“Trees that are slow to grow bear the best fruit.”
How often has this happened to you? …
You want to do more with your life – get into great shape, pursue a hobby you’re passionate about, start your own business, or work toward a new career, etc. You start building a positive habit that will take you in that direction – exercise, waking up early, writing, meditation, an evening routine, studying, etc.
You begin with a lot of determination (for a week maybe). Then something makes you skip your habit for a couple of days: a new project at work, unexpected household events, illness, family coming to visit, and so on.
Those “busy” days keep popping up, and so you skip more often. Before long, you abandon your new habit altogether.
It’s frustrating isn’t it? Trying again and again to build positive habits, but not being able to?
Sometimes you feel that you simply don’t have it in you to do anything anymore. You are just too busy, too old, and just plain exhausted.
But what if that’s not true? What if the only things holding you back are a few limiting beliefs? And I’m not talking about negative beliefs.
We hold numerous beliefs about what works, about the correct way to do things, and about what we need to do to be successful. And on the surface, many of these beliefs sound quite positive and motivational, and they are in some situations. However, in many other situations, they turn into motivational myths that completely cripple our progress and prevent us from building positive habits. Let me explain…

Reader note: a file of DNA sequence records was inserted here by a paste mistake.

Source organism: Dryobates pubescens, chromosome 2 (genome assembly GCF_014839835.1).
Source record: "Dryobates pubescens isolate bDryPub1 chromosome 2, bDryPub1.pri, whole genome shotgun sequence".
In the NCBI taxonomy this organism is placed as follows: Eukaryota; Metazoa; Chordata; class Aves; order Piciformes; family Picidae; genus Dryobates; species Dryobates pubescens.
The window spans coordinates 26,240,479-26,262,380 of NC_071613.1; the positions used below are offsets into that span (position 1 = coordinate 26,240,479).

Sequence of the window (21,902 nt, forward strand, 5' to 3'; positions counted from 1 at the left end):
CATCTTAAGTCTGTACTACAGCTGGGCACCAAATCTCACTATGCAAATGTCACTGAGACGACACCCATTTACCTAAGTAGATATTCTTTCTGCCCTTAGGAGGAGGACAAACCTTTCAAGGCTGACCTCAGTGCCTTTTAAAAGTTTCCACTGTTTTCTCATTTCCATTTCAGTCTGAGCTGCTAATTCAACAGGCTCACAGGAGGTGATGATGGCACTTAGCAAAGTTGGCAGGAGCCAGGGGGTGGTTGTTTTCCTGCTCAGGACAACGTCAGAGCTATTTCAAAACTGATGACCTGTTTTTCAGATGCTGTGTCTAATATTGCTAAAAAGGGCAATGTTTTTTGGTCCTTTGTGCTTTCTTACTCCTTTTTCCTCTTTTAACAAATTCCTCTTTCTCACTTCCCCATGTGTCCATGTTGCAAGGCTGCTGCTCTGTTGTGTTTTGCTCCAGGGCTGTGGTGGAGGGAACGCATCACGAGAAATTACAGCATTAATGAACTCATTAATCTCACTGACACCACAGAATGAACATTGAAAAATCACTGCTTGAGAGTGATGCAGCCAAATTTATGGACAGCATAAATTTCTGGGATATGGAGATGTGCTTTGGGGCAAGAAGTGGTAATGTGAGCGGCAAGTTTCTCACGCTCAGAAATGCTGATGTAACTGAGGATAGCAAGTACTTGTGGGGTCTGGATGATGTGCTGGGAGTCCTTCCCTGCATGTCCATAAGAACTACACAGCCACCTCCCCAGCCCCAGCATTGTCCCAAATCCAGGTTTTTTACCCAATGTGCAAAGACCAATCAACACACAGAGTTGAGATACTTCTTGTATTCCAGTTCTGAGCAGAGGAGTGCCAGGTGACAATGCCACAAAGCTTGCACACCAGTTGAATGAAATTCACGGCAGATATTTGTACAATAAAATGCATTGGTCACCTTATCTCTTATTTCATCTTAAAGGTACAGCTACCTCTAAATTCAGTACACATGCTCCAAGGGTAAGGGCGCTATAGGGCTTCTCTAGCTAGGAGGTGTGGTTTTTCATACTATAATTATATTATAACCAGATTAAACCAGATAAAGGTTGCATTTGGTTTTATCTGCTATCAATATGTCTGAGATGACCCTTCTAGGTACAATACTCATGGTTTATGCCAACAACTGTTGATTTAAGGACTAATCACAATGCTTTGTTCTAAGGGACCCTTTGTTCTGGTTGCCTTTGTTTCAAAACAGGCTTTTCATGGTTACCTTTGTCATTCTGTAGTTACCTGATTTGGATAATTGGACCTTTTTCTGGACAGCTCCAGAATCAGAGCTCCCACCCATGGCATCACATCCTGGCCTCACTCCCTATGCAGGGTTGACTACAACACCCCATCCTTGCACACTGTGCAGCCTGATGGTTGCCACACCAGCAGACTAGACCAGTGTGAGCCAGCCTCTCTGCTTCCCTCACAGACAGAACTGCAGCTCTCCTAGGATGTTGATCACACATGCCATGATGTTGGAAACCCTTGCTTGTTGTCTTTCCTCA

Myth #1: All you need to do is work really, really hard to be successful.
This belief is single-handedly responsible for at least half of all the personal failures people have discussed with me over the years. This might sound ridiculous, but it’s true!
After all, everyone agrees that success requires hard work, regardless of whether you want to run a marathon or build a successful business. In the book, Outliers, Malcolm Gladwell says that it takes roughly 10,000 hours of diligent practice to master a domain. Simply put, hard work is something you just can’t avoid, even if you work smart.
However, you also likely have other job responsibilities, household chores, and family responsibilities. Where do you find the time and energy to work hard on new positive habits every day? For instance, you might be trying to build a habit of exercising for 30 minutes every day. But what about those days when you don’t have 30 minutes? You skip, and then you keep on skipping.
The good news is that hard work is NOT the most important element in success, at least not initially, when you are just beginning to build a habit. The only thing that matters initially is to actually do the habit every day for a very short time. Therefore, rather than try to exercise for 30 minutes a day, start with as little as two minutes a day.
You may be wondering – two minutes a day will clearly not help you achieve any results at all, so what’s the point?
The point is simply to become accustomed to an everyday routine. A habit is something that you do without willpower, something that comes to you naturally. Doing it every day trains a part of your brain – the cingulate gyrus – to ingrain this activity and make it as natural as brushing your teeth every morning.